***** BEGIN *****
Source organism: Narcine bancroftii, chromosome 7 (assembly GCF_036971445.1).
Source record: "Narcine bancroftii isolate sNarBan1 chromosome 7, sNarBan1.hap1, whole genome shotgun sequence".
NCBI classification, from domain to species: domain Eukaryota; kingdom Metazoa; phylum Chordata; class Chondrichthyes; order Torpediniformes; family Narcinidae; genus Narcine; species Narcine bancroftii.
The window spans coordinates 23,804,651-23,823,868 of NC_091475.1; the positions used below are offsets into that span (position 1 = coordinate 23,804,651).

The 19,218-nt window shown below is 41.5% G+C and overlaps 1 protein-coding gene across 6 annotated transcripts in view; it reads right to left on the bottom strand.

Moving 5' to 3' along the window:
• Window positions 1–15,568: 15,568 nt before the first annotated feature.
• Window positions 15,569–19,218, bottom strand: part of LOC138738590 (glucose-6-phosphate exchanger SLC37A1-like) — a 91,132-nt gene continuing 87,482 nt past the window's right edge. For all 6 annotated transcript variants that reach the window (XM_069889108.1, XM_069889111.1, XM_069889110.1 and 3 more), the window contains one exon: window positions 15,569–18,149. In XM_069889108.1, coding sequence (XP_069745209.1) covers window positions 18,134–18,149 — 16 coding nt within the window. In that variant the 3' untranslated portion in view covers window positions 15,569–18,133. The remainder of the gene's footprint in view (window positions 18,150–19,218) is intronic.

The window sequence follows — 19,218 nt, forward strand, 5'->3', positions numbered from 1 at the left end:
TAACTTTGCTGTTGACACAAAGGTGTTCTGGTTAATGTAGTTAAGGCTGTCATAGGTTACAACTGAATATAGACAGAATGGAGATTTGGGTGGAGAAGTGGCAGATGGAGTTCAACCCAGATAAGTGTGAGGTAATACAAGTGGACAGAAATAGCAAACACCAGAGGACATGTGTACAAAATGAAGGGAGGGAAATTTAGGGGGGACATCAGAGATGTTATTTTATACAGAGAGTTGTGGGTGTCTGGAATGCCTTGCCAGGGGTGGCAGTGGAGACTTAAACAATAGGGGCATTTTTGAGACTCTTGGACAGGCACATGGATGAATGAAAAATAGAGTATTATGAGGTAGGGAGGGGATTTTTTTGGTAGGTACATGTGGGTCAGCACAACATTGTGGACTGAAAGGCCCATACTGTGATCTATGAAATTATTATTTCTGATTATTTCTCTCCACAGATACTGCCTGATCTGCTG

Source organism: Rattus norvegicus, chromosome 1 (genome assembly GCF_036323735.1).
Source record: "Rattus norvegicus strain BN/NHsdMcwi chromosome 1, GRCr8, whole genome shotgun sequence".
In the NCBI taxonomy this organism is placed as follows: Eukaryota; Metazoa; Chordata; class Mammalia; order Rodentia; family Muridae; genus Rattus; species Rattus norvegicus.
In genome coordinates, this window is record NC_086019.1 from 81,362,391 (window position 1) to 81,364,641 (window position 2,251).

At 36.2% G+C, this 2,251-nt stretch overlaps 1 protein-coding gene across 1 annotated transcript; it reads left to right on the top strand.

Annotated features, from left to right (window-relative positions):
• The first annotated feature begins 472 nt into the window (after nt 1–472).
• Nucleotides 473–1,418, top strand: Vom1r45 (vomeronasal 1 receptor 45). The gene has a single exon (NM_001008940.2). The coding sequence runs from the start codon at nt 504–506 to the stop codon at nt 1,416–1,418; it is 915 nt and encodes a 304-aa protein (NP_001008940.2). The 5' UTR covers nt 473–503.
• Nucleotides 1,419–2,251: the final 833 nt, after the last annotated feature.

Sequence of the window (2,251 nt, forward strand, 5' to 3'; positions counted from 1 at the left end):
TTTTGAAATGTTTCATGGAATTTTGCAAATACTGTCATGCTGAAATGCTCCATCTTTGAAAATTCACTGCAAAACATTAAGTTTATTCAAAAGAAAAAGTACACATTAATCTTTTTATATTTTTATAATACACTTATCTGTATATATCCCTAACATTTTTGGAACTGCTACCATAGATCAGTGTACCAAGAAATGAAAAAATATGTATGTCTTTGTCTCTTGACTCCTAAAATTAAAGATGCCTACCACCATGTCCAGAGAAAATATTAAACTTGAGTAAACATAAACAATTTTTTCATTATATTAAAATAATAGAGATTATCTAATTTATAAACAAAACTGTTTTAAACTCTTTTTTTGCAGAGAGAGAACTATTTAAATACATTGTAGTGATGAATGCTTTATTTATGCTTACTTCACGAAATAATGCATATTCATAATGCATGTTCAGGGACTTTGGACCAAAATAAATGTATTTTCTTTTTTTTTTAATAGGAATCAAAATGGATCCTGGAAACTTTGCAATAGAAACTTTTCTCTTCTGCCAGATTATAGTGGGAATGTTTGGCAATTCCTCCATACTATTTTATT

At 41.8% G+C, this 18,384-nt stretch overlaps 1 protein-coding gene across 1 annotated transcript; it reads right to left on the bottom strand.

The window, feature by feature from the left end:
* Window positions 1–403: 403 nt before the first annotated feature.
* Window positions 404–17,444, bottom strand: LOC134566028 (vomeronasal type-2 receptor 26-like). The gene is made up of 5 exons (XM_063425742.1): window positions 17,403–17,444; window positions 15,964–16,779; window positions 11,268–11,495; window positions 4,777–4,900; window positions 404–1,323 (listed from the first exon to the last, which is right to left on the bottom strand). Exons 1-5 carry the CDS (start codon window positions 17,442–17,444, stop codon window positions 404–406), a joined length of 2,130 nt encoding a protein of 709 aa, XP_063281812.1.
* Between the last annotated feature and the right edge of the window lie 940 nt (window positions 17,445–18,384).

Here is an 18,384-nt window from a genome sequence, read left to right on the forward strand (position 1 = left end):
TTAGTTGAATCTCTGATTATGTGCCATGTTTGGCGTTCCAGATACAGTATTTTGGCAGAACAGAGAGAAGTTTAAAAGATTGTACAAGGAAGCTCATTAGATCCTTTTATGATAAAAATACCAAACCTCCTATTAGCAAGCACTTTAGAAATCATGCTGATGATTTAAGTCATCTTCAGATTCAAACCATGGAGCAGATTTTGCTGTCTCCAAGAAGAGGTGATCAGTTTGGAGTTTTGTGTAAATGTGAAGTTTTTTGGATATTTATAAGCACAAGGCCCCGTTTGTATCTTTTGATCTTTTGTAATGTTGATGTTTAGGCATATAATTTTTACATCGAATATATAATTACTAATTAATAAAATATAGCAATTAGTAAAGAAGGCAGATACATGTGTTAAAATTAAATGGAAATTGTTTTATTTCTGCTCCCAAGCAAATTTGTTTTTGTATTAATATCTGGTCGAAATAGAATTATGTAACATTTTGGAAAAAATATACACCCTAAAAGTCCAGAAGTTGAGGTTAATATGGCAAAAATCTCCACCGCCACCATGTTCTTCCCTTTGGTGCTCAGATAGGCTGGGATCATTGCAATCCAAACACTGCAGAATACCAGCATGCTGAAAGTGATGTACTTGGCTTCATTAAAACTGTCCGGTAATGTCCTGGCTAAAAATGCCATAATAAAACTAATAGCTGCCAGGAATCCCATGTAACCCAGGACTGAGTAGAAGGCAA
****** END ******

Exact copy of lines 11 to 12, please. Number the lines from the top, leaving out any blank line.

Source organism: Rattus norvegicus, chromosome 1 (genome assembly GCF_036323735.1).
Source record: "Rattus norvegicus strain BN/NHsdMcwi chromosome 1, GRCr8, whole genome shotgun sequence".